Commenting on an issue that has caused a division in her party, Democratic presidential candidate Hillary Rodham Clinton said that drug companies that benefit from a Pacific trade pact should sell their products at discounted prices to the U.S. government.
On Friday, part of a trade deal that President Barack Obama is looking to negotiate with Pacific Rim countries was rejected by House Democrats.
At her campaign stop in Burlington, Iowa, Clinton said, “I have held my peace because I thought it was important for the Congress to have a full debate without thrusting presidential politics and candidates into it. But now I think the president and his team could have the chance to drive a harder bargain.”
According to U.S. News and World Report, she said that she thinks the Obama administration should “drive a harder bargain.”
U.S. drug companies that will reap profits by increasing their foreign sales should sell their products at heavy discounts to government programs like Medicare health plans for the elderly.
“Our drug companies, if they are going to get what they want, they should give more to America,” she said, as reported by Reuters.
On matters of trade, Clinton urged that Obama listen to House Minority Leader Nancy Pelosi (D), who has taken an opposite stand on Obama’s free trade negotiations.
During her rally on the Iowa State Fairgrounds in Des Moines, Clinton said, “Let me say a word about another issue. There’s a lot of discussion right now about the potential Trans Pacific Partnership Trade Deal, and I want to tell you what I want to be in that deal.”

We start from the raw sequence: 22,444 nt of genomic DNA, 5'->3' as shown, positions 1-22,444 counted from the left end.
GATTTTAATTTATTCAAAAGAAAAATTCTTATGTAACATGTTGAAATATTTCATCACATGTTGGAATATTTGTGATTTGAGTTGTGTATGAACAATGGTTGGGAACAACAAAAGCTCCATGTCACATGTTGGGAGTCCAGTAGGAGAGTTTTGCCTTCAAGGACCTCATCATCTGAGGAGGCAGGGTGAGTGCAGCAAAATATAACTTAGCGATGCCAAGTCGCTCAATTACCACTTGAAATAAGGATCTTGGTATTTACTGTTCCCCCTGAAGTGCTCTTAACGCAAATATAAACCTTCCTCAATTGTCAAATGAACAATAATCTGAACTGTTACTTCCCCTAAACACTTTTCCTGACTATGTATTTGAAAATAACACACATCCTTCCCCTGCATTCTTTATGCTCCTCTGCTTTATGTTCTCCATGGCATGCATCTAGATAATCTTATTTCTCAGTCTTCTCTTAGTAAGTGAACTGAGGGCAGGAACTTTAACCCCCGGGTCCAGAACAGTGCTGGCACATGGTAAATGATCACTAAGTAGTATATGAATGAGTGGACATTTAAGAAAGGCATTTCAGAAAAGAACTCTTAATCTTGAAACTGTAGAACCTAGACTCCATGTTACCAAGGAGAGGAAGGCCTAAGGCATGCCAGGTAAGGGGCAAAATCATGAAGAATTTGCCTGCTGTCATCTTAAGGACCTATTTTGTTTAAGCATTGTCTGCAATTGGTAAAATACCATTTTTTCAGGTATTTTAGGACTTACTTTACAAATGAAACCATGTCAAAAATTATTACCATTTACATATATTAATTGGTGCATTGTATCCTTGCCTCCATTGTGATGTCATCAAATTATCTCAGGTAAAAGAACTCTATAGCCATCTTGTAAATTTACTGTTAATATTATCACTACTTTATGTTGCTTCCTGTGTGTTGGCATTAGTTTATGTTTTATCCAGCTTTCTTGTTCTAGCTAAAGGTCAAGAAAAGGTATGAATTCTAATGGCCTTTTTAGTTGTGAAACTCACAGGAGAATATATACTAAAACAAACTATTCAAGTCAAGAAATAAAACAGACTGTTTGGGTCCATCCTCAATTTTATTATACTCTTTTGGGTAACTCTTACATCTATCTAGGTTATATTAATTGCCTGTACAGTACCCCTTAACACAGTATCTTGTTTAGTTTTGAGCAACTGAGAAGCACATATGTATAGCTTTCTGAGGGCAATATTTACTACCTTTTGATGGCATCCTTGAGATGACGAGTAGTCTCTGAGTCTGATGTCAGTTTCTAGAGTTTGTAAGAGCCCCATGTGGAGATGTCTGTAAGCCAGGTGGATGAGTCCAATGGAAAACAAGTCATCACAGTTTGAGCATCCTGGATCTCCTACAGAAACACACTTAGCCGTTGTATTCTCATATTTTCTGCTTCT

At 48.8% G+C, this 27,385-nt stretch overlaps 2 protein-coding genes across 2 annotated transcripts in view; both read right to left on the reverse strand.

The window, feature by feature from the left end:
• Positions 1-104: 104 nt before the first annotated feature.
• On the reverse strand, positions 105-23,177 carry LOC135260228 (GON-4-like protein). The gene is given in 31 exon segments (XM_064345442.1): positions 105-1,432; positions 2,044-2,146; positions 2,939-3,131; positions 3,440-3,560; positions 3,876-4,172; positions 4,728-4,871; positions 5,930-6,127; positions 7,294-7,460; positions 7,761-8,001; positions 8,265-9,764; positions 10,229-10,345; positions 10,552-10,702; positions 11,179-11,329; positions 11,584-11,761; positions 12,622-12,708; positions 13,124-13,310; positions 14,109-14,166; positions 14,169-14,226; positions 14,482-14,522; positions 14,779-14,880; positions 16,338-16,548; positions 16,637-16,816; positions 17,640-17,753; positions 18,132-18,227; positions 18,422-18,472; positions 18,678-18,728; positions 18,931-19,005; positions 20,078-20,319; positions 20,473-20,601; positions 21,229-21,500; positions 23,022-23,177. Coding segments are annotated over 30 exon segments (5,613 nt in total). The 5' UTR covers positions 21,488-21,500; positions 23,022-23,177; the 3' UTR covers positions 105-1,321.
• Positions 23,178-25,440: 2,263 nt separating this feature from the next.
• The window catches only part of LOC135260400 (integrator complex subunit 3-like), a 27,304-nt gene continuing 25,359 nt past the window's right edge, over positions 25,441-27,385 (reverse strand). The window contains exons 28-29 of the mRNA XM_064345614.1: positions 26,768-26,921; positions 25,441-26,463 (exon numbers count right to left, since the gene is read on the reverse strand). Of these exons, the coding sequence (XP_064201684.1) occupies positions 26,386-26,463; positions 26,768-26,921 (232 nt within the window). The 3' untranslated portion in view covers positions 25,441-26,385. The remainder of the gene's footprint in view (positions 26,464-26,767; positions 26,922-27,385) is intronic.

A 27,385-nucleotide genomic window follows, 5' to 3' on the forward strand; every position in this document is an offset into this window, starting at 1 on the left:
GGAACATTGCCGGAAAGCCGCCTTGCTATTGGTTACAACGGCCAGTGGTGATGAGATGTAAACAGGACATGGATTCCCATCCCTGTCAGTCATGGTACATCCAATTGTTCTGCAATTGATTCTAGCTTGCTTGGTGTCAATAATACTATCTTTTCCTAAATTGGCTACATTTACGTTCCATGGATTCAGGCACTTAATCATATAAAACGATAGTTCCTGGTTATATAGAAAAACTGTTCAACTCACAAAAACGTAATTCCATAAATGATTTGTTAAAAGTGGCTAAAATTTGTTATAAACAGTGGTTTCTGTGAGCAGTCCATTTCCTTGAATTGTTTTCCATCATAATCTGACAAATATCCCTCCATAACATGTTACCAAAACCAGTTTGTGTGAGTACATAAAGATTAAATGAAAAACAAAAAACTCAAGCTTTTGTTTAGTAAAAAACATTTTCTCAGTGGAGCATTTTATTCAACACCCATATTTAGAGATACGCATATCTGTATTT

Clinton said that if she was to back a deal, it must fulfill three requirements: protecting American workers, increasing wages, and being in the national security interest of the United States.
According to ABC News, she said, “In order to get a deal that meets these high standards, the president should listen to and work with his allies in colleagues — starting with Nancy Pelosi — who have expressed their concerns about the impact a weak agreement would have on our workers, to make sure we get the best, strongest deal possible.
“And if we don’t get it, there should be no deal.”
The Democratic presidential front-runner has articulated her concerns regarding free trade in the past. As President Obama’s Secretary of State, her role in talks with 11 countries that were involved in the Trans-Pacific Partnership (TPP) was pivotal.
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